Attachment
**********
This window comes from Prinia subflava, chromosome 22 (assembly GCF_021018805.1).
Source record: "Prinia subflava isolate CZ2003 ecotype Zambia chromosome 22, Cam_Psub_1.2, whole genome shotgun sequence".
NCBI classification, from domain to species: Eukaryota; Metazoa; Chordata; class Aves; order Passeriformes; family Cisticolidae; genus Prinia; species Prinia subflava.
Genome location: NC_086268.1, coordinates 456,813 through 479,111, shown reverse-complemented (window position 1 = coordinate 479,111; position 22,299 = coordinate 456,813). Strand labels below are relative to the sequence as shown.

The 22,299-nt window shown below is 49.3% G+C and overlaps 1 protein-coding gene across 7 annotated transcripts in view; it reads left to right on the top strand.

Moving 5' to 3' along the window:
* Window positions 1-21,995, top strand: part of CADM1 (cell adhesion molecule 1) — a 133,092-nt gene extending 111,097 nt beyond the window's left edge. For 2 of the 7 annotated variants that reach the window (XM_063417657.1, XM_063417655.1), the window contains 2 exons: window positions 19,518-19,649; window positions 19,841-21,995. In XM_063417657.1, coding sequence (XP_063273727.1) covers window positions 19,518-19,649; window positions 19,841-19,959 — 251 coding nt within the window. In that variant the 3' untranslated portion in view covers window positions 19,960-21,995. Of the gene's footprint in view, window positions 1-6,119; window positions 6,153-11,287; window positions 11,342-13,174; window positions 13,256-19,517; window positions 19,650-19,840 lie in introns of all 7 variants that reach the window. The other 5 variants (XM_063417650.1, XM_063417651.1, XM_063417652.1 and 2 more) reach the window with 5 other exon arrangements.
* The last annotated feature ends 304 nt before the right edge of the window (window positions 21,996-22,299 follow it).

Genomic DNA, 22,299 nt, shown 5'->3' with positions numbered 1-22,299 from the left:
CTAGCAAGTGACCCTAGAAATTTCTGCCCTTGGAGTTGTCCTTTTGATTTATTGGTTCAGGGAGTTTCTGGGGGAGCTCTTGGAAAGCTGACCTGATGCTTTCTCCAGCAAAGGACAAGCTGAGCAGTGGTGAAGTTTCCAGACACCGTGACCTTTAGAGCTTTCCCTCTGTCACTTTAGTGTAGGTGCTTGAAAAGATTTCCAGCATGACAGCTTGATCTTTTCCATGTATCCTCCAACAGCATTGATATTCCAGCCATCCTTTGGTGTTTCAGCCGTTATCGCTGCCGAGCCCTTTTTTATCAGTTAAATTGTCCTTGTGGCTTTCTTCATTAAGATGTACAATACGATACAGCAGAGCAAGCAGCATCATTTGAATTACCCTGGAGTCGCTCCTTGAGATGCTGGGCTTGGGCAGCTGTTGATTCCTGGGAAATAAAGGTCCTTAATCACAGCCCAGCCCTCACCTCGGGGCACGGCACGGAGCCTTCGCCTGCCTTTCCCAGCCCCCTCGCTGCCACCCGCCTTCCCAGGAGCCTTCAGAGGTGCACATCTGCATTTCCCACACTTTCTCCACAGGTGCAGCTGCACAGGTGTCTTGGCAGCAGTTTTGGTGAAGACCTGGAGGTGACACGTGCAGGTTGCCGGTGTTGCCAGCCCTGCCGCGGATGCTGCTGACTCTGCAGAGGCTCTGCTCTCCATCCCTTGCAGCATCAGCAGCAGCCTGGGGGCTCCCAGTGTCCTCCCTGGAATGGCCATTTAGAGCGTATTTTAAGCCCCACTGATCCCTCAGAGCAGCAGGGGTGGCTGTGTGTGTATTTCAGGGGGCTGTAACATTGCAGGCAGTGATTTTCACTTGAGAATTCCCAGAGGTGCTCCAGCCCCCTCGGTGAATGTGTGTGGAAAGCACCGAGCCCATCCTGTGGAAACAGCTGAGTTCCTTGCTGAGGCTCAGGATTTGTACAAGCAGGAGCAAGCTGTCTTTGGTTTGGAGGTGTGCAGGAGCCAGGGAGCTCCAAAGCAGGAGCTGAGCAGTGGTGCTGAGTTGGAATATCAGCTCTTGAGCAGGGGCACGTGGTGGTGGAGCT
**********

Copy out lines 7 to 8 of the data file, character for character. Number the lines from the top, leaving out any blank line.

* Window positions 1-21,995, top strand: part of CADM1 (cell adhesion molecule 1) — a 133,092-nt gene extending 111,097 nt beyond the window's left edge. For 2 of the 7 annotated variants that reach the window (XM_063417657.1, XM_063417655.1), the window contains 2 exons: window positions 19,518-19,649; window positions 19,841-21,995. In XM_063417657.1, coding sequence (XP_063273727.1) covers window positions 19,518-19,649; window positions 19,841-19,959 — 251 coding nt within the window. In that variant the 3' untranslated portion in view covers window positions 19,960-21,995. Of the gene's footprint in view, window positions 1-6,119; window positions 6,153-11,287; window positions 11,342-13,174; window positions 13,256-19,517; window positions 19,650-19,840 lie in introns of all 7 variants that reach the window. The other 5 variants (XM_063417650.1, XM_063417651.1, XM_063417652.1 and 2 more) reach the window with 5 other exon arrangements.
* The last annotated feature ends 304 nt before the right edge of the window (window positions 21,996-22,299 follow it).